But gun advocates and some in law enforcement officials say the institute's success rate is not good enough.
"One failure one time on the range and I would have no interest in ever carrying that gun again," said Mitch Barker, executive director of Washington state's Association of Sheriffs and Police Chiefs. He said guns occasionally jam or misfire for other reasons, but officers are trained to handle such malfunctions.
By contrast, the radio frequency identification technology proposed by McNamara, implanted in everything from key cards to house pets, is essentially instantaneous and virtually fail-safe, according to RFID Journal founding editor Mark Roberti.
"These systems are very reliable," said Roberti, adding his car has never failed to start as a result of a fault in chips now standard in car keys.
An important question for TriggerSmart, Roberti says, is how quickly the trigger lock disengages after the shooter has been verified, determining how fast a gun can be fired in a life-or-death situation.
Jonathan Lowy, director of the Legal Action Project of the Brady Center to Prevent Gun Violence, says the simplest way to get personalized guns to the market would be to place firearms under the purview of the Consumer Product Safety Commission, which handles safety-related oversight of everything from cribs to power tools.
"Law-abiding, responsible gun owners who choose to have a gun to protect their families would rather have a gun that was safer," Lowy said.
Officials from gun makers Smith & Wesson and Colt could not be reached by phone and did not immediately respond to emailed requests for comment.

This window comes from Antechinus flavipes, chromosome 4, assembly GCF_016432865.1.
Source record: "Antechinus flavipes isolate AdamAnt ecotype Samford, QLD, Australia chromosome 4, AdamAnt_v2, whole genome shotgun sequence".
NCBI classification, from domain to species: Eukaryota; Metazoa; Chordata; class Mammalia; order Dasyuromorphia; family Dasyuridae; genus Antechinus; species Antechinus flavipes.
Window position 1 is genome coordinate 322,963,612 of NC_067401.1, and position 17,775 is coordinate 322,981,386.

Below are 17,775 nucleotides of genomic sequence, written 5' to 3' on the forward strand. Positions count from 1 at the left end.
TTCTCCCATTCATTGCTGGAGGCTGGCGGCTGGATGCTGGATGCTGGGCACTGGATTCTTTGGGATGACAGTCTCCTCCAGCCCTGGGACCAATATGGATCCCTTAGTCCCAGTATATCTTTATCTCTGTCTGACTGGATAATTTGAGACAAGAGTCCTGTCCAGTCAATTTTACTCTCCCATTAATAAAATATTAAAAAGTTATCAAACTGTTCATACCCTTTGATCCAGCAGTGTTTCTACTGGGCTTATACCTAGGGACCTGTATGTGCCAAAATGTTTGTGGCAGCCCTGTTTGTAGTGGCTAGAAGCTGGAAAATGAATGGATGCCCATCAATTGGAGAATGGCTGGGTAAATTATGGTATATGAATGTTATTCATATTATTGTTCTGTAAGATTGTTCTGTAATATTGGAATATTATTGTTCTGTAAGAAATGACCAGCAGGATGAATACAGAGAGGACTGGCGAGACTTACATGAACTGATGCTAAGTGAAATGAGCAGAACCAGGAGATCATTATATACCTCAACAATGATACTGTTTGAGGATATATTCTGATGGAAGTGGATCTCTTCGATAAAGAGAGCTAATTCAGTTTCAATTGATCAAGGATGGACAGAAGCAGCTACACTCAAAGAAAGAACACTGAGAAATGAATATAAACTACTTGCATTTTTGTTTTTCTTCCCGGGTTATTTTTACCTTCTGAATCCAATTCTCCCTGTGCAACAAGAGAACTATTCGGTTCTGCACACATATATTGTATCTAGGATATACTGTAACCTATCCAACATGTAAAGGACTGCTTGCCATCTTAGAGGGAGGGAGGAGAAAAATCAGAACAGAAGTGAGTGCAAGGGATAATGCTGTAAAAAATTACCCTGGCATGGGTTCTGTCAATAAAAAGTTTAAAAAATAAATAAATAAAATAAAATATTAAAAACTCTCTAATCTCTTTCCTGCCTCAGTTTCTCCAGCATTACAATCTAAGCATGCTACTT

Gun Owners of America spokesman Erich Pratt said it opposed any effort to mandate the use of personalized guns. Doing so, he said, would impose the use of a technology that is not assured.
"I've got 12 kids. I don't want them getting into guns when they're not supposed to," Pratt said. "But I don't want in a moment of crisis to have a question that my gun might not work to protect my family."
Some gun control advocates, such as Josh Sugarmann, executive director of the Violence Policy Center based ion Washington, say smart guns are a sideshow that distracts from the more pressing issue of limiting the firepower of guns that can be legally sold.
Pointing to data from the University of Chicago's General Social Survey, Sugarmann says that while 54 percent of American households owned a gun in 1977, only 32.3 percent did in 2010.
If smart guns were viable, he says, gun makers would welcome the opportunity to expand their shrinking customer base.
McNamara said he has spoken with some U.S. gun makers, which he did not name, about licensing his technology. He said they were reluctant to be the first to move ahead with personalized guns.
"The attitude is, 'We understand this technology is coming down the track and we'll deal with it when we have to,'" he said. "They're concerned about the liability aspect. When you put it in one gun you'll have to put it in every gun."